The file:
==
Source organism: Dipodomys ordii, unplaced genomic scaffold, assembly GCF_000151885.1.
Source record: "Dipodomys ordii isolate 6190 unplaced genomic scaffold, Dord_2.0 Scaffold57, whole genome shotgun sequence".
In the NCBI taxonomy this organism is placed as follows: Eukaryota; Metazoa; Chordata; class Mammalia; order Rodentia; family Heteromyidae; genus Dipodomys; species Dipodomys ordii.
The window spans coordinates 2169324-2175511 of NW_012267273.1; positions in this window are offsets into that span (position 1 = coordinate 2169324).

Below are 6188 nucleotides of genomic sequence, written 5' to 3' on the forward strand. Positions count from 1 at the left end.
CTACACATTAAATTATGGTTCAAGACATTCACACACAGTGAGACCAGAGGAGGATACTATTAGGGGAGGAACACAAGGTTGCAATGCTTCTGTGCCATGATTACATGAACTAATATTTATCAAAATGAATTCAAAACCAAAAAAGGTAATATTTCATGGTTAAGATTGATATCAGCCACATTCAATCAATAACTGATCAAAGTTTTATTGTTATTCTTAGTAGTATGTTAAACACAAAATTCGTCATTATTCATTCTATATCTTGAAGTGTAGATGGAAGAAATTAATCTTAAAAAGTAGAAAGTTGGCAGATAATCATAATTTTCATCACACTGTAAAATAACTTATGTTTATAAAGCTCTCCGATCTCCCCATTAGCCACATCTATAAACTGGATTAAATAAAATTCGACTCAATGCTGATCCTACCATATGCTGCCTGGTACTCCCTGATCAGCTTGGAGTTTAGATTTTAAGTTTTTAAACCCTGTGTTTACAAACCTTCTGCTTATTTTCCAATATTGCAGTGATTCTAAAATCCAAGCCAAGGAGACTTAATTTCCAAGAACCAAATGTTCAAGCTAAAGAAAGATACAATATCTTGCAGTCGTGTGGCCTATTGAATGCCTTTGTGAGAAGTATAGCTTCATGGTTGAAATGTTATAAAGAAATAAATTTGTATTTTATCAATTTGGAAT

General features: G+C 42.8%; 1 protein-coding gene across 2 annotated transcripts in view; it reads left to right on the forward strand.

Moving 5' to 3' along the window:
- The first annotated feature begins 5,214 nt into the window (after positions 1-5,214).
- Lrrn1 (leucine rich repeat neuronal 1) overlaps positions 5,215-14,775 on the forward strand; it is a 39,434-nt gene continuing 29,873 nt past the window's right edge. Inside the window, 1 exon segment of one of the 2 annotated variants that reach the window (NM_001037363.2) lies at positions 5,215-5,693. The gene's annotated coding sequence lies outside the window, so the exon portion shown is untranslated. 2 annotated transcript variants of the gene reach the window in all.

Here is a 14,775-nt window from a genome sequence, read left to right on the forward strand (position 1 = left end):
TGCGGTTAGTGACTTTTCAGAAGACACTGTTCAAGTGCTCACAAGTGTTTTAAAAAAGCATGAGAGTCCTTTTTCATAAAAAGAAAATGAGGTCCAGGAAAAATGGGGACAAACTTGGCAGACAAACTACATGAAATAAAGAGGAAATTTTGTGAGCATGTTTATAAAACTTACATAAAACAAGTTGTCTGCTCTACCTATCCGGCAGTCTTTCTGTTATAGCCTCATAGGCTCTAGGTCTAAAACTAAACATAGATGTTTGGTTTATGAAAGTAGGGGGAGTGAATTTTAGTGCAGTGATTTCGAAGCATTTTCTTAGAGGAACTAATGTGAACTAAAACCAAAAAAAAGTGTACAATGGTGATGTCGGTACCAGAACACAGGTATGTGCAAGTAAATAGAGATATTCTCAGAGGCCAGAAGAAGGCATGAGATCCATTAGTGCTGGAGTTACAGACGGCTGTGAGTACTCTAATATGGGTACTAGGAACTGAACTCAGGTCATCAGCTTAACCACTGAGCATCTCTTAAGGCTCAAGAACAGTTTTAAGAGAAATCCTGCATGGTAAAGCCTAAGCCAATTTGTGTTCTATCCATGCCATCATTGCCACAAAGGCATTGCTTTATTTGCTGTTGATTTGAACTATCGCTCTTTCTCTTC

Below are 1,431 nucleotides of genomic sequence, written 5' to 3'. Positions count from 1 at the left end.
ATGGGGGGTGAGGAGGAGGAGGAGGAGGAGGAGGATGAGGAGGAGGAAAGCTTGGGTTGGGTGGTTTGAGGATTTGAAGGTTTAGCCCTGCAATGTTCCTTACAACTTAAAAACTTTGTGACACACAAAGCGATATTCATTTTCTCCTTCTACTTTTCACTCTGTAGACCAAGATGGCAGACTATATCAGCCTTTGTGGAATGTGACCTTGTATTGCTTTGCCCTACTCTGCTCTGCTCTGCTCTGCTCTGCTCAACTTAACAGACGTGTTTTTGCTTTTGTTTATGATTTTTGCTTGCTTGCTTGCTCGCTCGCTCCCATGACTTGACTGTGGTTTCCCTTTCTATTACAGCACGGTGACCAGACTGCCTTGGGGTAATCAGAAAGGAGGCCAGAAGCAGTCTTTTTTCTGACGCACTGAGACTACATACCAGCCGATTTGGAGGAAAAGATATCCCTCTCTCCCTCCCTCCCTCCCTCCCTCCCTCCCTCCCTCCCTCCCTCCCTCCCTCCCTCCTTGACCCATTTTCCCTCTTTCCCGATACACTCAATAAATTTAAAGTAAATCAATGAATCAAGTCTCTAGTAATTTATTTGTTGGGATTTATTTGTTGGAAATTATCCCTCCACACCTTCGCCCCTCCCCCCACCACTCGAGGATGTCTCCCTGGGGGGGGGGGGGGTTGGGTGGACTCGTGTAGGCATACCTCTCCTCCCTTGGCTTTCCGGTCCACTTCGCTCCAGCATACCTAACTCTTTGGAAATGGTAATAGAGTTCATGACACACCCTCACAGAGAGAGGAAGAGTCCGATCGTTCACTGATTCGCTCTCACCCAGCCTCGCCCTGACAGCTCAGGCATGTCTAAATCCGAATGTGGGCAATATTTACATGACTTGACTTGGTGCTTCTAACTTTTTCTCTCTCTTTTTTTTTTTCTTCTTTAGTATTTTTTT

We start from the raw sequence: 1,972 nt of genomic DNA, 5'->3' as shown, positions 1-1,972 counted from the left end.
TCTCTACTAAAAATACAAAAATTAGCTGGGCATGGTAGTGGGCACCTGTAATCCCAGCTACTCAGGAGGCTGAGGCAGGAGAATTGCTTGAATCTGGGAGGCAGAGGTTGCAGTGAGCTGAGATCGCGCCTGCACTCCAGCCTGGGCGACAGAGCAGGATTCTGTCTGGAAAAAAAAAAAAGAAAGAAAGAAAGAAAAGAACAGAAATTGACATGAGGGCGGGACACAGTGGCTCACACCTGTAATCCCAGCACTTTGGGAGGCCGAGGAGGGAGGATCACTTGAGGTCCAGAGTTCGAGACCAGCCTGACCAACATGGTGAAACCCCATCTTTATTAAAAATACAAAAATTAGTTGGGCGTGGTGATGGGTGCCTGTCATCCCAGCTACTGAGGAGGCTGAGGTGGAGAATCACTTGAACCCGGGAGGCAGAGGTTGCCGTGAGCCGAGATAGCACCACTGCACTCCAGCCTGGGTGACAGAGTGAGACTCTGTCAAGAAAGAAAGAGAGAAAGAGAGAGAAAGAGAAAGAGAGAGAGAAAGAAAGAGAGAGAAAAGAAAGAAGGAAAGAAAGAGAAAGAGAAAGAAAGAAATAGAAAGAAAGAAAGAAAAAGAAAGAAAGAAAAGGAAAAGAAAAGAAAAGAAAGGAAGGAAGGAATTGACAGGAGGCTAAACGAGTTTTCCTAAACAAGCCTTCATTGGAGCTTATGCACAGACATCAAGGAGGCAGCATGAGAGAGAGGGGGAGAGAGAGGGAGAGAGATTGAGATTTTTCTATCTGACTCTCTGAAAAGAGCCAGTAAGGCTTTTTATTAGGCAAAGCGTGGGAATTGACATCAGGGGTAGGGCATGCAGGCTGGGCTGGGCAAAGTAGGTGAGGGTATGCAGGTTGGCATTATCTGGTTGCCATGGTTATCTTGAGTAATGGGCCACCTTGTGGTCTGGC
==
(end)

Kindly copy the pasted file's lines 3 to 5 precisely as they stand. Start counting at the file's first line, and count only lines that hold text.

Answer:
In the NCBI taxonomy this organism is placed as follows: Eukaryota; Metazoa; Chordata; class Mammalia; order Rodentia; family Heteromyidae; genus Dipodomys; species Dipodomys ordii.
The window spans coordinates 2169324-2175511 of NW_012267273.1; positions in this window are offsets into that span (position 1 = coordinate 2169324).

Below are 6188 nucleotides of genomic sequence, written 5' to 3' on the forward strand. Positions count from 1 at the left end.